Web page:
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Assembly Democratic Bill Calling on State Board of Ed to Amend/Withdraw PARCC as Graduation Requirement because it is Inconsistent with Legislative Intent Clears Assembly
(TRENTON) - Legislation sponsored by Assembly Democrats Mila Jasey, Marlene Caride, Dan Benson, Annette Quijano, Ralph Caputo, Angelica Jimenez, Patricia Jones and John McKeon calling on the state Board of Education to amend or withdraw its high school graduation proficiency regulations because they are inconsistent with legislative intent was approved Thursday by the Assembly.
The regulations were revised last year to make the Partnership for Assessment of Readiness for College and Careers (PARCC) test a graduation requirement for high school students.
The resolution (ACR-215) asserts the revised regulations are not consistent with the intent of the Legislature, and calls on the state Board of Education to revise or withdraw the regulations.
"It is clear that the PARCC is in conflict with the intent of the Legislature and should not be used or relied on to make graduation determinations" said Jasey (D- Essex/Morris). "The PARCC test was not designed as a graduation test and further undermines PARCC'S supporters who contend that the value of the test is found in the feedback it provides to improve a student's learning. It should not be used as a punitive instrument against students and teachers."
"The PARCC has created confusion and discord since it was announced. We cannot evaluate student proficiency and base a student's ability to graduate on a flawed system," said Caride (D-Bergen/Passaic). "It is time for the state Board of Education to revisit the graduation requirements and put forth an assessment that does not put the future of our students in peril."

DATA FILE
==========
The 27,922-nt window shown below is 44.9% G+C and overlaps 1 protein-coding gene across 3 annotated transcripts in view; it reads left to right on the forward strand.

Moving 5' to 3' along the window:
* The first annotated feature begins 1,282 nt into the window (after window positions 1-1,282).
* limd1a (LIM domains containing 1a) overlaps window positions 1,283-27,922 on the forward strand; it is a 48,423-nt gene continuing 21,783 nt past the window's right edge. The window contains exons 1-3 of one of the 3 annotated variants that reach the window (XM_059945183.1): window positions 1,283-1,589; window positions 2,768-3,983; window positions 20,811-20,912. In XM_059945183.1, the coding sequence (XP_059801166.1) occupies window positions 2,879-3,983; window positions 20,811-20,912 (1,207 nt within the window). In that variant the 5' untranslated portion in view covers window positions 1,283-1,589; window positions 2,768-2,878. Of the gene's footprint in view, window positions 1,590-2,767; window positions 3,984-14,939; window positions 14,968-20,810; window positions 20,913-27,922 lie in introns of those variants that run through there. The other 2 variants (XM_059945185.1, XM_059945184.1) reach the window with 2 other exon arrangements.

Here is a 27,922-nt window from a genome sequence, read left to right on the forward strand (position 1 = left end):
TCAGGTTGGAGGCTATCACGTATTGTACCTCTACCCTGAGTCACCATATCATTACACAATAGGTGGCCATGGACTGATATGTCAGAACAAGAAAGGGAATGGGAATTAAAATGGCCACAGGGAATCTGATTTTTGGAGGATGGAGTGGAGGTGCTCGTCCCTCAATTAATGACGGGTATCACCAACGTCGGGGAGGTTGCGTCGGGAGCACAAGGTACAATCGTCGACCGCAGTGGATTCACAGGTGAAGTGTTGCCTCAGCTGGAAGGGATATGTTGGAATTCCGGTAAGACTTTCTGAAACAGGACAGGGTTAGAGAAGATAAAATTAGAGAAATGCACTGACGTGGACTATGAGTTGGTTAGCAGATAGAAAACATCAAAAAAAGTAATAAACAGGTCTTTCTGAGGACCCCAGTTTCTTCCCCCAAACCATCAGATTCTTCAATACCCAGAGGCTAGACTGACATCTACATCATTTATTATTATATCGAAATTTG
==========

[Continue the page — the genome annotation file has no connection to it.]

"Forging ahead with a one-size fit all test that was almost universally opposed from the get-go was not a good move," said Benson (D-Mercer/Middlesex). "It is time for the state board of education to go back to the drawing board before students approaching graduation are unfairly affected by the PARCC."
"Graduation is the culmination of years of studying. To base this important milestone on a test as problematic as the PARCC is unfair," said Quijano (D-Union). "We should not experiment with the future of our students."
"We have to do what's in the best interest of our students. The PARCC, in its current form, doesn't do that," said Caputo (D-Essex). "Students should have to prove that they are ready for graduation, but not through an assessment as inadequate and problematic as the PARCC."
"The PARCC is flawed and should not be used as a graduation requirement," said Jimenez (D-Bergen/Hudson). "It is time for the state to finally listen to the concerns of educators and parents, and suspend the PARCC before it becomes a real hindrance to graduation for our students."
"The PARCC is at odds with the intent of the Legislature and should not be relied on as a valid measurement for graduation," said McKeon (D-Essex/Morris). "It's anyone's guess why the state decided to push ahead with the PARCC despite all the criticism, but it is time to reverse course."
Under the state Constitution, the Legislature may review any rule or regulation of an administrative agency to determine if they are consistent with the intent of the Legislature as expressed in the language of the statute that the rule or regulation is intended to implement.